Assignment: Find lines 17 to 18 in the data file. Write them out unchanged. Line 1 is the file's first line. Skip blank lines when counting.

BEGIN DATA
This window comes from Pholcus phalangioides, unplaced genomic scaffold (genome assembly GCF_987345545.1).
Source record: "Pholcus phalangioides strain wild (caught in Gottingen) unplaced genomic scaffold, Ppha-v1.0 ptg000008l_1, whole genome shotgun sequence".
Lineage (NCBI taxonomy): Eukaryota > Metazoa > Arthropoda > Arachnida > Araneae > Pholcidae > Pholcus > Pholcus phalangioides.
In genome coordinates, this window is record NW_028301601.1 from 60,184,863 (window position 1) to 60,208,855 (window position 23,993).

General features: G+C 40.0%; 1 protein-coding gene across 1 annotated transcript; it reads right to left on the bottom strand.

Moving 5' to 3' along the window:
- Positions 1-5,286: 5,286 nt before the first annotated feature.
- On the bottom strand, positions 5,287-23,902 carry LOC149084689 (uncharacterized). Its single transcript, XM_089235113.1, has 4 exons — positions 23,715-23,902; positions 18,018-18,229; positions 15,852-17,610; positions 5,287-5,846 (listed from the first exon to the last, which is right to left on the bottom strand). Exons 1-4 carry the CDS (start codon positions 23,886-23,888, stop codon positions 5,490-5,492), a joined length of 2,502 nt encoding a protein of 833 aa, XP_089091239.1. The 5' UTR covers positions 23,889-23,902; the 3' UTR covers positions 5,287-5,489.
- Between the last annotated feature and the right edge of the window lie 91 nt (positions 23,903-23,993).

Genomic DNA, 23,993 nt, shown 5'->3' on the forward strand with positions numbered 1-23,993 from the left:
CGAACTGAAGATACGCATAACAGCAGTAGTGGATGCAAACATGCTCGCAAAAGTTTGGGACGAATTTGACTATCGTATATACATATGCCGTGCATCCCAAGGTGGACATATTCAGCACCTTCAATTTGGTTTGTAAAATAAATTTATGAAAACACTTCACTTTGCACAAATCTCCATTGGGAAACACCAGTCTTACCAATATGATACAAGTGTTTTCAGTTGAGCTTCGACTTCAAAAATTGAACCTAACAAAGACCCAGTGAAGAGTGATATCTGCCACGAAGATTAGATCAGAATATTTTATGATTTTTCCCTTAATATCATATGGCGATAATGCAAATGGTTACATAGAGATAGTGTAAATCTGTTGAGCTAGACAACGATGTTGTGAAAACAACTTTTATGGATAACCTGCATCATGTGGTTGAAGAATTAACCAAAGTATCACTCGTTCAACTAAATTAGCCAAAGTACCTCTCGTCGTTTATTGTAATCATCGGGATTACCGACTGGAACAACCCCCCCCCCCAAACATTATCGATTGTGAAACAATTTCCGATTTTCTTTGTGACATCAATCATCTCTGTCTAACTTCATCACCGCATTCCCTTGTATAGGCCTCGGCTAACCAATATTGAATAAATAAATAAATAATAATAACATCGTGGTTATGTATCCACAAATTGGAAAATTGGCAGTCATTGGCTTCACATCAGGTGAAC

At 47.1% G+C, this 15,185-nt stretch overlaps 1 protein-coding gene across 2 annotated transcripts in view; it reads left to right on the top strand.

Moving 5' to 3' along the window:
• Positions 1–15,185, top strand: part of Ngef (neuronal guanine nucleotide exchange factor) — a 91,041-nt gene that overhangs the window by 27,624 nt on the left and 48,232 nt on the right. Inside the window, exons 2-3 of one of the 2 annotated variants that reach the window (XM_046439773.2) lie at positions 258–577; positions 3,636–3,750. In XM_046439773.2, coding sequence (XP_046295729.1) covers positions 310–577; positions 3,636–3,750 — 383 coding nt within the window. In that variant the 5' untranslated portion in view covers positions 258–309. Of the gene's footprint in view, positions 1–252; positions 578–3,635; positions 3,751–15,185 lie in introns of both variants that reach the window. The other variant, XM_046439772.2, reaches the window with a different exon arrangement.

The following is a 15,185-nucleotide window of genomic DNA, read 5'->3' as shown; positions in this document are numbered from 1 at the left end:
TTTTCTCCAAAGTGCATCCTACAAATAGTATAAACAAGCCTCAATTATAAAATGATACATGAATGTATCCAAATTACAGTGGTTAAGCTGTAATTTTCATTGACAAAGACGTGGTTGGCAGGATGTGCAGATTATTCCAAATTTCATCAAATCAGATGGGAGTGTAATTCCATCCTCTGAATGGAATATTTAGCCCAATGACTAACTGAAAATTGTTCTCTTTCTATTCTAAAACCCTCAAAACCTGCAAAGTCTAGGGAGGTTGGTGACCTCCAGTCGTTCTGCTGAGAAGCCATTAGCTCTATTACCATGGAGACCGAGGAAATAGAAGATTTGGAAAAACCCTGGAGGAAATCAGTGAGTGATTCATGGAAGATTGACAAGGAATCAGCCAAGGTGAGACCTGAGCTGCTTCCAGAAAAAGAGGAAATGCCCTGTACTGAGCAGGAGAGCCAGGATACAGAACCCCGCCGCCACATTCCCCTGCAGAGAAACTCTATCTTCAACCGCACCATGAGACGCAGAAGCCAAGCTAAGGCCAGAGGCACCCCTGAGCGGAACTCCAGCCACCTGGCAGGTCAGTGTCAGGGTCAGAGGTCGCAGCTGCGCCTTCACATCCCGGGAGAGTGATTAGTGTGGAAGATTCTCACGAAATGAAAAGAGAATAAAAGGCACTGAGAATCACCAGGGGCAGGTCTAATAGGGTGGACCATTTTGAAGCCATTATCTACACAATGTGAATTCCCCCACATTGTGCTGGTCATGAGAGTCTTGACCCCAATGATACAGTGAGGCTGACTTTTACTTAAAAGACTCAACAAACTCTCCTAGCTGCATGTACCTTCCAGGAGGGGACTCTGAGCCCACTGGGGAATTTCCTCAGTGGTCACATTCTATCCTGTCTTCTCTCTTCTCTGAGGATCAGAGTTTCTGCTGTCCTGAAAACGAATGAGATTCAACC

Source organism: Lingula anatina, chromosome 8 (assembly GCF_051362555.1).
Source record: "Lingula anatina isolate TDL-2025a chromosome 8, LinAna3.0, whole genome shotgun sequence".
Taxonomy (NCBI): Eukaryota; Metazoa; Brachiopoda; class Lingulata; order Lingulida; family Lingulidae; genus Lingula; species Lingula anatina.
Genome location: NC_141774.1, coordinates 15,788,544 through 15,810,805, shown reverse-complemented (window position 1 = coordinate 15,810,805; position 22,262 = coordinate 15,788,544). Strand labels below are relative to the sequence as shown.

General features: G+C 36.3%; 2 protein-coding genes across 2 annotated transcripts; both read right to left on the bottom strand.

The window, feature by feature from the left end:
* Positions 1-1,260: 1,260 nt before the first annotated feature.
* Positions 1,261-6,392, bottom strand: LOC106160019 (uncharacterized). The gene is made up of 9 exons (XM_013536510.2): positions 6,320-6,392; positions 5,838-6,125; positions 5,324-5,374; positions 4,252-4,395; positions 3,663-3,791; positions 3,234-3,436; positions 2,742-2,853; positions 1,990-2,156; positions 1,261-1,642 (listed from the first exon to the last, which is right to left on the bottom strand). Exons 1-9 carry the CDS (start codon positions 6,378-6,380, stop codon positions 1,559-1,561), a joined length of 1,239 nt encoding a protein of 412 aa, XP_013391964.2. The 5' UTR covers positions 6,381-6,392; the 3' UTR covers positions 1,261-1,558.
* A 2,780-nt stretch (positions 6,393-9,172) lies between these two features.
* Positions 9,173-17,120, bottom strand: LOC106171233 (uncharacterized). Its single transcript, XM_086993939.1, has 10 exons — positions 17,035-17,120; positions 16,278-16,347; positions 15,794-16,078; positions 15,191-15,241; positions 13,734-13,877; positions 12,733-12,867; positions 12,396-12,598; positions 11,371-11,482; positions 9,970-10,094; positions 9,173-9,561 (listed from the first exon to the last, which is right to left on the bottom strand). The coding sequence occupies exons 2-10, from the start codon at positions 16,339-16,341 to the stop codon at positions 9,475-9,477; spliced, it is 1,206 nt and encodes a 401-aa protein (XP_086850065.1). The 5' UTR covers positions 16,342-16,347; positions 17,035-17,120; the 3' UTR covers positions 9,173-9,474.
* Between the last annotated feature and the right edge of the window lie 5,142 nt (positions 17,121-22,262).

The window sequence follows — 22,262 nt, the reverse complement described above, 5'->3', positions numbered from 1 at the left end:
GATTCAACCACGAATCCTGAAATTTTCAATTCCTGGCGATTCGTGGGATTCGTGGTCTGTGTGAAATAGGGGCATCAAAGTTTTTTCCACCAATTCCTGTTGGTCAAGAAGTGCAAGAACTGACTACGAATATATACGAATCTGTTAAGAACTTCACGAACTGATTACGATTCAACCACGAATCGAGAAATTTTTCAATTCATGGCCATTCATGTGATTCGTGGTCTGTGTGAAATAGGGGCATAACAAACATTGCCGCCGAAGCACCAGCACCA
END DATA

Source organism: Lingula anatina, chromosome 8 (assembly GCF_051362555.1).
Source record: "Lingula anatina isolate TDL-2025a chromosome 8, LinAna3.0, whole genome shotgun sequence".